MJ Shea Consulting and Design

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When designing in HDL (Verilog, VHDL, etc.) you must remember you are designing a circuit with a text editor. You are not programming. However, there are similarities.

Since you are creating the design using text as you often do in programming, you not only need to know the syntax of the language you are designing in, you should also follow some sort of style guide.

If you compare text design to writing a memo, think of the syntax like spelling. The compiler or syntax checker will find errors like the spell checker does.

Following a particular style (guide) is similar to using good consistent grammar. Style helps you and others understand what your design is supposed to do. A good style also helps reduce design errors that would get by the compiler. Have you ever tried to read something that is written with poor grammar? It is difficult to follow and prone to misunderstandings.

When I take on a assignment involving HDL as a consultant, I always ask the customer they have a preferred style guide — some do, some don’t. Some only provide minimal guidance, often to work with their revision-control system. Where guidance is lacking, I fill it in with guidance from the following references. If the customer is receptive to updating their style guide, I make suggestions. If they are not receptive, follow this suggestion — "Don’t try to teach a pig to sing, you waste your time and annoy the pig." Just let it go and do the job you were hired for. I’m not saying my customers are pigs. The contrary is true. I just like the visual that comes to mind with that saying.

Cysco Systems

I don’t know how I originally ended up with this guide from Cisco Systems. I most recently found a copy on Linkedin’s SlideShare website. This guide covers how to format your Verilog source. It covers alignment, white space, naming conventions, and module sections. I like that it provides examples that contrasts correct and incorrect methods to interpret the guidelines. I also like this one because it is short enough to quickly read. It is a good document share with someone that you think might be open to considering a style guide.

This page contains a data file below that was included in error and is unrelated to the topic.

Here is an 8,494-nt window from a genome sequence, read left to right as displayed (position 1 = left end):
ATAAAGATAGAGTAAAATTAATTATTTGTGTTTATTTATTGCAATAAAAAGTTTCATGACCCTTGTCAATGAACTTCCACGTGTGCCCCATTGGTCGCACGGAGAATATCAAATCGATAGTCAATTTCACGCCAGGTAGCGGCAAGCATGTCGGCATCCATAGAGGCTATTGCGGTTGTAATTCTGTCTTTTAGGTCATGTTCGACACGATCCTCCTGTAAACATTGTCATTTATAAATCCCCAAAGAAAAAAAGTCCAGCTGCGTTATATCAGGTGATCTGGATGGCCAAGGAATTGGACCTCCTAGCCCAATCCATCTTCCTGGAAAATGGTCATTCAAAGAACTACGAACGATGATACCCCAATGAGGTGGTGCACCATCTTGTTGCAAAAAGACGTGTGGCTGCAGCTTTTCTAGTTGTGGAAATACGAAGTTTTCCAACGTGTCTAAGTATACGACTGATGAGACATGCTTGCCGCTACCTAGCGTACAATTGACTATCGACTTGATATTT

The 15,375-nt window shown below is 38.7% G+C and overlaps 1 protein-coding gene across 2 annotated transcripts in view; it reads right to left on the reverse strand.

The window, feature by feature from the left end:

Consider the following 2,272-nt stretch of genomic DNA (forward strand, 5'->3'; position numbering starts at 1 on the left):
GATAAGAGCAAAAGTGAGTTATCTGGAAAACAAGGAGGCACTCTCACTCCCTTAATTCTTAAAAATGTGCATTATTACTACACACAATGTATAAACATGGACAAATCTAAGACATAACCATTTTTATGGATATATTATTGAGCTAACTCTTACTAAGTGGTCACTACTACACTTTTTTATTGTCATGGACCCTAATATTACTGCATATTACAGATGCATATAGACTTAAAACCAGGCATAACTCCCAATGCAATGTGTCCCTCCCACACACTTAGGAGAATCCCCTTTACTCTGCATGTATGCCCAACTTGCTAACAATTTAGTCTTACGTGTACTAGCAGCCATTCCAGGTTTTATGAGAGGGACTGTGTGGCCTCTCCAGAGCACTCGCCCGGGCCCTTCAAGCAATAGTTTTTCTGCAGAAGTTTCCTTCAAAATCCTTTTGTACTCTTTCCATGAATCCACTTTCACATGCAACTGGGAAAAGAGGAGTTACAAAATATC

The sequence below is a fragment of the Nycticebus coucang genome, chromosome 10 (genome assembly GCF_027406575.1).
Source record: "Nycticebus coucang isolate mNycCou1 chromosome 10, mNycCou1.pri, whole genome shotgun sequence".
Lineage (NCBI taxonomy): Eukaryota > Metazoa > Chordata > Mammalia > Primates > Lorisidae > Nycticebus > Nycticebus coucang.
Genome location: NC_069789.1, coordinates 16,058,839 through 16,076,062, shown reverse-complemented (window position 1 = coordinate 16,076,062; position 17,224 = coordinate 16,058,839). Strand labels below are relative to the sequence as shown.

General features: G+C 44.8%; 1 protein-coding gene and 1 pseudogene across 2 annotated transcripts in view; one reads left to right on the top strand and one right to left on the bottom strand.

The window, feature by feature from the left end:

Freescale Semiconductor (now NXP Semiconductor)

This style guide focuses more on Verilog-specific techniques to use and not use. It contains some guidance on naming. However, the majority of the guidance is meant to prevent you from writing unsynthesizable code and code that is difficult to reuse.

Other References

The following reference are not really style guides. However, they discuss design techniques and patterns that help create better quality designs.

Sunburst Design (Cliff Cummings)

Cliff has lots of great papers on the subject of RTL design. I suggest browsing his website now and then to further your knowledge of HDL deign.

Here is one paper that I refer back to every time I work on a design that has signals that cross from one clock domain to another.

Timing Constraints

A wise, experienced, and fellow UW graduate pointed me to the following reference for understanding and setup of timing constants. For timing within an FPGA, most design tools take care of the timing constraints. Signals external to the FPGA are another matter. This document describes various types of clock structures and how to define their constraints when compiling a design. It is Intel-Quartus centric. However, the same lessons apply to other design tools.